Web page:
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Another bleak Christmas for Ste Madeleine father and son
Last Christmas, the story of a Ste Madeleine man and his son living in a tent inside their burnt-out home touched the hearts of many T&T Guardian readers. Promises were made by government agencies to rebuild their home. However, a year later, Allan Maloney and his son Daniel are still huddled in the same fire-ravaged house waiting for the help they were promised.
“I don’t know what to say. I just fed up. I don’t know what to tell my son any more. If somebody told me a year ago that another Christmas would meet us I wouldn’t have believed them. I can’t believe this thing,” said a despondent Maloney. Saturday made it a year since fire destroyed their home at 78 Manahambre Road. “I was asked if I wanted a house (HDC) or if I wanted to rebuild here. I should ah tell them I want a house because look how long and nothing happening,” he said when the T&T Guardian visited him.
Maloney and his son are living under the same conditions of a year ago. The only difference is that Unemployment Relief Programme (URP) workers cleared out the rubble and they are sleeping on a bed. When a news team from the T&T Guardian visited the burnt-out structure, the room was dark, had a clammy atmosphere and gave off a musty odour. There is no water, electricity, bathroom or toilet. In spite of their wretched living conditions, Daniel is flourishing, says his father.
“He really doing good in school. When he got a rash and had to stay home for about two weeks, he cry to go to school.” Cuddling a kitten named Fur, given to him by his teacher, Daniel said his bed gets wet when it rains. “The water runs down from the wall and wet the edge of the bed,” the father explained. With no stove or fridge, Maloney said he sometimes goes by a neighbour and cooks. “Sometimes he eat Chinese. He don’t eat much,” he said of his son. He has also applied for a food card but says he is getting the runaround.
Anyone willing to help can contact Maloney at 379-8711.
Maloney and his son lost all their belongings when the fire gutted their two-storey home. When his plight was highlighted last December, good Samaritans came to their rescue, paying for them to stay at Kapok Hotel in Port-of-Spain for Christmas. Then soca singer Fay-Ann Lyons-Alvarez stepped in. She paid for them to stay in an apartment for two months. It was expected that their house would have been rebuilt by then. In February, the two-month rental agreement expired and Maloney and his son returned to the burnt-out house.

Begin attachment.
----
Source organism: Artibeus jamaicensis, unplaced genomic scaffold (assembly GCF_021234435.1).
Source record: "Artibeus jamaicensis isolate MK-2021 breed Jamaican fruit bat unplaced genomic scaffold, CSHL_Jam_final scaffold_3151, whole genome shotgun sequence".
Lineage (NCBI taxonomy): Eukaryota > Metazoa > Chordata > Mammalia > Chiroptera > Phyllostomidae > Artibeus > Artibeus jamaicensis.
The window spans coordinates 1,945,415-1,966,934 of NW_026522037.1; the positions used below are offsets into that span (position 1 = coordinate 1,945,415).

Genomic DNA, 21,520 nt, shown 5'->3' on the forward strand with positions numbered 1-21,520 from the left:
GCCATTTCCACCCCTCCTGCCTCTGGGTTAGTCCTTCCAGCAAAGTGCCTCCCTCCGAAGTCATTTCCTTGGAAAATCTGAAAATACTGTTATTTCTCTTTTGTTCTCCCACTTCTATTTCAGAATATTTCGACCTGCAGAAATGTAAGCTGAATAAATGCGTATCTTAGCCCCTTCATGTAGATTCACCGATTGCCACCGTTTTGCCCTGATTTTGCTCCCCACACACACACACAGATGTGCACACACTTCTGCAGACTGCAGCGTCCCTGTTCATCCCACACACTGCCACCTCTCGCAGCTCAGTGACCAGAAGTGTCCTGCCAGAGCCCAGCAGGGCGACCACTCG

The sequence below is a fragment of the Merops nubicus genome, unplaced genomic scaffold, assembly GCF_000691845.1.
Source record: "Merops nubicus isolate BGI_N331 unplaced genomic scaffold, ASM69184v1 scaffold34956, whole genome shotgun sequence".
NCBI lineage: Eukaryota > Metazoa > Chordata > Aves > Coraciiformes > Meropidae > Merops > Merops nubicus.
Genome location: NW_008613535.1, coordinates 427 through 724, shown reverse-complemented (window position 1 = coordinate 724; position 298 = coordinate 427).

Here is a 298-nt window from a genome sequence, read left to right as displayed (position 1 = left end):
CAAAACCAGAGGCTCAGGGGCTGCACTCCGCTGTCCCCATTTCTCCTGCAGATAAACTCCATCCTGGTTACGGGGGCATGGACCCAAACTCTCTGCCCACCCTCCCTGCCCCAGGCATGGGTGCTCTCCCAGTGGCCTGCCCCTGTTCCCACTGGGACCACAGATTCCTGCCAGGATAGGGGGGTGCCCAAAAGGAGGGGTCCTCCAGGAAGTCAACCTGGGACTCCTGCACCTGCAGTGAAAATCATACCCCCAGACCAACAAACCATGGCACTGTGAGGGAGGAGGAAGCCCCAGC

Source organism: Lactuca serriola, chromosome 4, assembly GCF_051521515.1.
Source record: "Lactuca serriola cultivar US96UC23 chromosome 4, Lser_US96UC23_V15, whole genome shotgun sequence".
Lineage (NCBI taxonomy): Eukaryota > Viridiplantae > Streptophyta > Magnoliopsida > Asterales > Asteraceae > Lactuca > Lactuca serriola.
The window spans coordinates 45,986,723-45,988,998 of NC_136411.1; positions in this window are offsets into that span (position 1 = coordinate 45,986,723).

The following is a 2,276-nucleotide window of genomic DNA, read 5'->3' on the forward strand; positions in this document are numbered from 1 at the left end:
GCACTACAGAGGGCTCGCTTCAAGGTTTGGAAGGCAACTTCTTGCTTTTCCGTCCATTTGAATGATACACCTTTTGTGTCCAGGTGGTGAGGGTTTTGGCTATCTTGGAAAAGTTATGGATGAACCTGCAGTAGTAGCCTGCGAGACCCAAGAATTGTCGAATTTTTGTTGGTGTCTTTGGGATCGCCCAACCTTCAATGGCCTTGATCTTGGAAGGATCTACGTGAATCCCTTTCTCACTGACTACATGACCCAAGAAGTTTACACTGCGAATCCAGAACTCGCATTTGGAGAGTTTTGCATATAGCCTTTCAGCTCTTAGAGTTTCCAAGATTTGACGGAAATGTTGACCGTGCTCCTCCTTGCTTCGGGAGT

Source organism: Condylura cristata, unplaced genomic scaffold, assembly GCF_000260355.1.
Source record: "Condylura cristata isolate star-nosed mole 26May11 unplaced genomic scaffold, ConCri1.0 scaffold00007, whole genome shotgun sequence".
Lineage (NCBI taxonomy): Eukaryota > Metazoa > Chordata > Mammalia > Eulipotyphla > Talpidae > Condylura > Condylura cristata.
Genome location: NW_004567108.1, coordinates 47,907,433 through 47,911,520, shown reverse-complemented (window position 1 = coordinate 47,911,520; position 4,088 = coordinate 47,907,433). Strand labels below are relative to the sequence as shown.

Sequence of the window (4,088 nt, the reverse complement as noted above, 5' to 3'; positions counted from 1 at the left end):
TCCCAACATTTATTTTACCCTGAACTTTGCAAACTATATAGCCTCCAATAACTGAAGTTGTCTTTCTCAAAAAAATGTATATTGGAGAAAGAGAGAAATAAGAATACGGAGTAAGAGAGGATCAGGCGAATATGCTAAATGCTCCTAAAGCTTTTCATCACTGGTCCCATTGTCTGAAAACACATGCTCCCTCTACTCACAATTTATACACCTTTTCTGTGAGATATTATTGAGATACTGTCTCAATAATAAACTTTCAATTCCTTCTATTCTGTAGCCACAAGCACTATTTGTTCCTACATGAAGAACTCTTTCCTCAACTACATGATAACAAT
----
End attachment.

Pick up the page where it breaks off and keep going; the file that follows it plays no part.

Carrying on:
Why has nothing changed?
The National Commission for Self Help provided construction materials through a $20,000 grant, after delays with paperwork. The URP promised to provide labour to rebuild the house. Maloney, 55, a fridge and stove repairman, said he felt relieved when he saw materials being dropped off. When the URP told him workmen were coming to start construction, Maloney said he and his son stayed by a neighbour for a few days. But no work was done and thieves stole the aluminium door frame and doorknobs.
As for the rest of the materials, he said: “Most of the gravel and sand wash away now, the cement get hard, the nails rusty. The galvanise good still. I don’t know what to say.” The T&T Guardian was told initially by URP Princes Town regional manager Indira Katwaroo that scaffolding was needed. But then Stork Technical Services donated the scaffolding and left it there for months. The T&T Guardian was then told that URP could not start work because no bricks were provided.
Self Help chairman Surujdeo Mangaroo said the list of materials submitted to the commission, did not include bricks and the $20,000 grant had already been spent. However, Mangaroo said yesterday he organised the bricks, but the problem is that they cannot get in contact with Maloney for them.
“The hardware will not drop it off unless he signs for it. Mr Kevin Williams went by the gentleman on two occasions and he was not there. And we cannot reach him on the phone number we have on our system,” he added.
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